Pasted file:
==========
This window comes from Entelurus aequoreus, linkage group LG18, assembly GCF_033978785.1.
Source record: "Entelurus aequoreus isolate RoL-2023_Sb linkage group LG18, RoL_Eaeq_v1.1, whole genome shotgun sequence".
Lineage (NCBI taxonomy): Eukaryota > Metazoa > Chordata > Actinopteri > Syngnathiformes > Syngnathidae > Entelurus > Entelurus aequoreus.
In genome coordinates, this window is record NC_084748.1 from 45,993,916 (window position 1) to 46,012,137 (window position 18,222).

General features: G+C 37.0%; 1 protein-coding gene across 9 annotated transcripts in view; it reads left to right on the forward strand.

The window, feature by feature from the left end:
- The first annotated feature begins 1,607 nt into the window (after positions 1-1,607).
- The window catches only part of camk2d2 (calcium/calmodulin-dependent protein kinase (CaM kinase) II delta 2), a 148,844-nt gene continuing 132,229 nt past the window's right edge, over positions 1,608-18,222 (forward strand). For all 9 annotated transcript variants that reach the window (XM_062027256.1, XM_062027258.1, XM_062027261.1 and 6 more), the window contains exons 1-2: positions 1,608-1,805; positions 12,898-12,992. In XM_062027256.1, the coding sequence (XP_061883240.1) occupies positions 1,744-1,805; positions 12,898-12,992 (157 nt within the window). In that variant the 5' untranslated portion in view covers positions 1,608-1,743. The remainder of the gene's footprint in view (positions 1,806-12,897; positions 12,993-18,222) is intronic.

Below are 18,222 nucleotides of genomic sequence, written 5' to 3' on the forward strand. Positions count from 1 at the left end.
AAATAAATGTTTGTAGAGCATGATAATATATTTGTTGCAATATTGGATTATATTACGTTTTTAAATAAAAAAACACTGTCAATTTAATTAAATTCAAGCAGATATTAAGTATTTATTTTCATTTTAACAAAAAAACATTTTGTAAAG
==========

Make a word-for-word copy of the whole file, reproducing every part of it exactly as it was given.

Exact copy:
This window comes from Entelurus aequoreus, linkage group LG18, assembly GCF_033978785.1.
Source record: "Entelurus aequoreus isolate RoL-2023_Sb linkage group LG18, RoL_Eaeq_v1.1, whole genome shotgun sequence".
Lineage (NCBI taxonomy): Eukaryota > Metazoa > Chordata > Actinopteri > Syngnathiformes > Syngnathidae > Entelurus > Entelurus aequoreus.
In genome coordinates, this window is record NC_084748.1 from 45,993,916 (window position 1) to 46,012,137 (window position 18,222).

General features: G+C 37.0%; 1 protein-coding gene across 9 annotated transcripts in view; it reads left to right on the forward strand.

The window, feature by feature from the left end:
- The first annotated feature begins 1,607 nt into the window (after positions 1-1,607).
- The window catches only part of camk2d2 (calcium/calmodulin-dependent protein kinase (CaM kinase) II delta 2), a 148,844-nt gene continuing 132,229 nt past the window's right edge, over positions 1,608-18,222 (forward strand). For all 9 annotated transcript variants that reach the window (XM_062027256.1, XM_062027258.1, XM_062027261.1 and 6 more), the window contains exons 1-2: positions 1,608-1,805; positions 12,898-12,992. In XM_062027256.1, the coding sequence (XP_061883240.1) occupies positions 1,744-1,805; positions 12,898-12,992 (157 nt within the window). In that variant the 5' untranslated portion in view covers positions 1,608-1,743. The remainder of the gene's footprint in view (positions 1,806-12,897; positions 12,993-18,222) is intronic.

Below are 18,222 nucleotides of genomic sequence, written 5' to 3' on the forward strand. Positions count from 1 at the left end.
AAATAAATGTTTGTAGAGCATGATAATATATTTGTTGCAATATTGGATTATATTACGTTTTTAAATAAAAAAACACTGTCAATTTAATTAAATTCAAGCAGATATTAAGTATTTATTTTCATTTTAACAAAAAAACATTTTGTAAAG